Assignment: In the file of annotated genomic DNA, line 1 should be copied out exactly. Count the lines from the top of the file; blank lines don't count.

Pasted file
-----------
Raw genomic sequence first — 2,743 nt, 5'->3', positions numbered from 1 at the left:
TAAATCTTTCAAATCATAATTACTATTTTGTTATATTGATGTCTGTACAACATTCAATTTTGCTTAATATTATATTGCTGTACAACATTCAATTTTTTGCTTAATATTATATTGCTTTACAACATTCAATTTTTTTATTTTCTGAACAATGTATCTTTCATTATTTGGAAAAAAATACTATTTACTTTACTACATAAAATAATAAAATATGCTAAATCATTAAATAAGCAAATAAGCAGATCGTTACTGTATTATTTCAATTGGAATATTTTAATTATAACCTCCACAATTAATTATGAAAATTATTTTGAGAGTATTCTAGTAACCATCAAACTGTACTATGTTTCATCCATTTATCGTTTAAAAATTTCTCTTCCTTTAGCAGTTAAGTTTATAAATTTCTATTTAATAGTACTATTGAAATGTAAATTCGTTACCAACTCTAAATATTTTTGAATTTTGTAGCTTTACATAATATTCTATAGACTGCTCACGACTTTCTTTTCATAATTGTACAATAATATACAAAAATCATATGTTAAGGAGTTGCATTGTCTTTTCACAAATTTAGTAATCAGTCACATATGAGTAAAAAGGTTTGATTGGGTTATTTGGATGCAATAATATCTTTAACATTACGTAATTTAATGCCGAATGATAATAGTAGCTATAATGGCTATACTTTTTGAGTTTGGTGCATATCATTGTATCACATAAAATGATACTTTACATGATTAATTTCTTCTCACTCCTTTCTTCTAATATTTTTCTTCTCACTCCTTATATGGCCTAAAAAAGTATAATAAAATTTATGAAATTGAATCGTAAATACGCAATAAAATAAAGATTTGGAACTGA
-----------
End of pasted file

Raw genomic sequence first — 2,743 nt, 5'->3', positions numbered from 1 at the left: